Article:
‘IT IS SUPER STRONG RIGHT NOW’
Canadian golf is rising as the Presidents Cup returns to the site of Weir’s big win
Mike Weir amassed a 13-9-2 record in five Presidents Cups and was a captain's assistant in 2017. (Chris Condon/PGA TOUR)
From Moe Norman to Mike Weir, Canadian golf has never had a moment like this.
Four players in the top 100 in the world. And the newly 50 Weir, who will play in this week’s Bridgestone SENIOR PLAYERS Championship at Firestone, is embarking on golf’s greatest mulligan, a second career on PGA TOUR Champions.
Oh, and by the way our neighbors to the north today were awarded the 2024 Presidents Cup, marking the second time The Royal Montreal Golf Club will host the event. The U.S. Team may have won by five points when the Presidents Cup first visited Canada in 2007, but the home fans left happy when Weir, their hero, toppled Tiger Woods in singles.
Woods was at the height of his powers when he arrived in Canada, winning four of his last five starts (and finishing T2 in the other). That stretch included a major win and the inaugural FedExCup. Weir toppling the sport’s Colossus was a moment of national pride for a people that takes great pride in its sporting achievements.
There’s a good chance Canadians will be able to cheer on one of their own four years from now.
“It is super strong right now,” Weir said about the state of golf in his homeland. “It’s good to see. Back when I was playing my best golf, I always felt like we had some talent, but for whatever reason some of those guys never broke through.
“Golf Canada and good coaching and sports psychology is helping these guys now, and they’re working hard and breaking through. The guys have done a great job with that.”
Adam Hadwin (60), Corey Conners (65), Mackenzie Hughes (74) and Nick Taylor (100) were ranked in the top 100 in the world last week. All have a PGA TOUR title on their resume, with Taylor winning his second earlier this year at the AT&T Pebble Beach Pro-Am.
All four played in the World Golf Championships-FedEx St. Jude Invitational, setting the record for most Canadians in a WGC field, and all four played in last week’s PGA Championship – yep, another record – with Hadwin and Hughes making the cut and finishing T58.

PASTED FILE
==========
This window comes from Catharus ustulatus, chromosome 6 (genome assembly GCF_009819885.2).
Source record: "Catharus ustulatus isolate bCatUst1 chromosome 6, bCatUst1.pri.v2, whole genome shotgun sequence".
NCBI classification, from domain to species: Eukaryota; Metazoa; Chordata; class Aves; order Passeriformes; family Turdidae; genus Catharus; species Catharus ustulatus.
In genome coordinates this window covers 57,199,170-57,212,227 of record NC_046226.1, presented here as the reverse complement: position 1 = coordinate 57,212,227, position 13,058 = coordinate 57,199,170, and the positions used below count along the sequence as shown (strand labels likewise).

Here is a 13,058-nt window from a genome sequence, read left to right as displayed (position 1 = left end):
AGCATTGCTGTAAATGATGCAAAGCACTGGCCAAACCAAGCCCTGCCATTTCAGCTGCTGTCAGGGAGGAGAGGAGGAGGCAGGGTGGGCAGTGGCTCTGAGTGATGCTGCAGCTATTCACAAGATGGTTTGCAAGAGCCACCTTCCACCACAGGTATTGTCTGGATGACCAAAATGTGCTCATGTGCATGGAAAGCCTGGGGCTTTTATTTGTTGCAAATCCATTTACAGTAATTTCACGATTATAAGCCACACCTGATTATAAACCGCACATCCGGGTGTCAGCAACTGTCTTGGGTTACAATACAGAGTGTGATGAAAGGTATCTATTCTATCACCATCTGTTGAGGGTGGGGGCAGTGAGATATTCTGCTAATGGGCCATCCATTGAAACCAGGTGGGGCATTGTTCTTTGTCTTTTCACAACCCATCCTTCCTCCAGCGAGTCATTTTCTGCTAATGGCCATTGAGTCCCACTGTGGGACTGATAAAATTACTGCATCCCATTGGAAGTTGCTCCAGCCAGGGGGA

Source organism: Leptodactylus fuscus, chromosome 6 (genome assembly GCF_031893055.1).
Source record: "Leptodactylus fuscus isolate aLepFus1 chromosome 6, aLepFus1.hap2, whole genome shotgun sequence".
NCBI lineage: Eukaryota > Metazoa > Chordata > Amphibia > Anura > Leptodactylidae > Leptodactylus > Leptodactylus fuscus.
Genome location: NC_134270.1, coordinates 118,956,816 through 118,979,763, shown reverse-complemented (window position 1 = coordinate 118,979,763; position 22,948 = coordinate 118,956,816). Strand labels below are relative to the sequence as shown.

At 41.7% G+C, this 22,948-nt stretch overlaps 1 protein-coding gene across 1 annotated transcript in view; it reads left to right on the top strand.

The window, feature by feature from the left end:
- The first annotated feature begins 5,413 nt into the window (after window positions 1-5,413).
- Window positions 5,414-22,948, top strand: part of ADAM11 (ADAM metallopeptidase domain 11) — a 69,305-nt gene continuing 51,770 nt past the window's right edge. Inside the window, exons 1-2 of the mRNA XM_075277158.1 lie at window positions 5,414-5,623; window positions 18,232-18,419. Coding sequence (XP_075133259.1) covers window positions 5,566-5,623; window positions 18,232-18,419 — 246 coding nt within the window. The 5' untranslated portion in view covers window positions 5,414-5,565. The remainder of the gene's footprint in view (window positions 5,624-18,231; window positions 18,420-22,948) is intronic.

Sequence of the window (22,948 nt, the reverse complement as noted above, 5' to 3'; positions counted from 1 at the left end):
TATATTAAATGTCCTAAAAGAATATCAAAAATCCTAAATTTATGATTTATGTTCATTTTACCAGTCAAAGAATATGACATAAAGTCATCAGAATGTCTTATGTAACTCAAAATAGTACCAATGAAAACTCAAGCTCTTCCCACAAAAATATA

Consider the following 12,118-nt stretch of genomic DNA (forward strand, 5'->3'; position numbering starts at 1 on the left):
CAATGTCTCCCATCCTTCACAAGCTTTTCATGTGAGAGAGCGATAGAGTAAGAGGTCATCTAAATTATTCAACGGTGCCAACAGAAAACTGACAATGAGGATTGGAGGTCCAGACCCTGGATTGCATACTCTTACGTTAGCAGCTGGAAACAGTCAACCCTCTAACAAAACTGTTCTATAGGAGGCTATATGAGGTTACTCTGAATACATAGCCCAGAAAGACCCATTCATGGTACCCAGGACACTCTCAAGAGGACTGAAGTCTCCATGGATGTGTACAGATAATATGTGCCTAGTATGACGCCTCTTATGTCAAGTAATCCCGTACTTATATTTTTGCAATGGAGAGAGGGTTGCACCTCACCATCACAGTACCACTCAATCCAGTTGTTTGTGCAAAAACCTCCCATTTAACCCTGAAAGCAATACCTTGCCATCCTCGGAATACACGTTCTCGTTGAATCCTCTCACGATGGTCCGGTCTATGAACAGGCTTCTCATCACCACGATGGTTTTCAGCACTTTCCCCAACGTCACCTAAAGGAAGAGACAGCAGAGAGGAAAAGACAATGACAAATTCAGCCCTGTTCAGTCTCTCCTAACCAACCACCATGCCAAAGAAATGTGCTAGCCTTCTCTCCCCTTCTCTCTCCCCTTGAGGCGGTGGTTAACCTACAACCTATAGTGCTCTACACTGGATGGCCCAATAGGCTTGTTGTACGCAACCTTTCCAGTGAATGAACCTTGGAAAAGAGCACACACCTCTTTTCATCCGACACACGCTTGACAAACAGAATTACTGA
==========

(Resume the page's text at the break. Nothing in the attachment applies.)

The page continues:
To some extent they were spawned by Weir, the face of Canadian golf since he won the 2003 Masters. And to some extent today’s announcement for 2024 comes back to his stirring singles victory over Woods at the ’07 Presidents Cup at joyous Royal Montreal, detonating either the first or second loudest sonic boomlet for Canadian golf in the last two decades.
It was a rollercoaster of a match. Weir was 3 up, and then 1 down. He birdied 17 to tie it up, and won the 18th and the match – and the undying admiration of golf-mad Canadian fans everywhere – with a conceded par after Woods hit his tee shot into a pond and couldn’t recover.
The headline in The New York Times read: U.S. Wins Presidents Cup, but Weir Steals the Show
“Yeah, it's right there with it,” Weir replied when asked how the moment compared to his Masters win. “Obviously winning the Masters was such a thrill, but to play Tiger, you know, obviously he's the best there is and I had to play my absolute best today to beat him.”
After conceding Weir’s final putt, Woods embraced the winner to thunderous applause. It was an instant classic, and it’s no stretch to say that they were and continue to be the face of American and Canadian golf, respectively. Their extensive Presidents Cup pedigrees play into that.
Woods was the playing captain for the U.S. Team at Royal Melbourne last December, and no one did more to help turn things around when the International Team stormed out to an early lead. Weir was an assistant to International Captain Ernie Els as they nearly pulled off the upset.
Weir amassed a 13-9-2 record in five Presidents Cups and was a captain's assistant in 2017. He is expected to figure prominently in the next four years. His 1-up win over Woods will no doubt be replayed on a loop in the minds of Canadian fans in the runup to Royal Montreal, which will become only the second course outside the U.S. to host multiple times. Designed by Dick Wilson and later updated by Rees Jones, it was founded in 1873 and is the oldest golf club in North America.
It also has hosted 10 RBC Canadian Opens.
“There’s a good chance that a few of us could end up representing the International Team there at Royal Montreal,” said Hadwin, a two-time Presidents Cup participant, “so that adds to the excitement as well.”
As the first Canadian to compete in the Presidents Cup, Weir would love to see it.
“Oh, totally,” he said. “I think that could really help if a few of those guys make the team for Royal Montreal, especially if they make the next team in 2022. When I played I was the only Canadian, so I was always trying to find a guy to play with.”
His foursomes and four ball partners included Els, Trevor Immelman, Nick Price, Robert Allenby, Tim Clark, Steve Elkington, Retief Goosen and Vijay Singh. (Honestly, Weir should have honorary South African/Australian/Fijian citizenship by now.) Could a small cadre of Canadian players on future teams create some more natural, lasting and potent partnerships?
“No matter how they get paired, it would just add that level of comfort,” Weir said. “If there are some guys you know from your home country it gives you that level of comfort and makes you feel good. That’s the one advantage the U.S. guys have. They all know each other really well.
“But one thing we noticed this last time (at Royal Melbourne),” he added, “is our camaraderie started coming around and we performed better, so if there are a couple of Canadian teammates on that (2024) team that would be awesome and potentially strengthen it even further.”
We can hardly wait.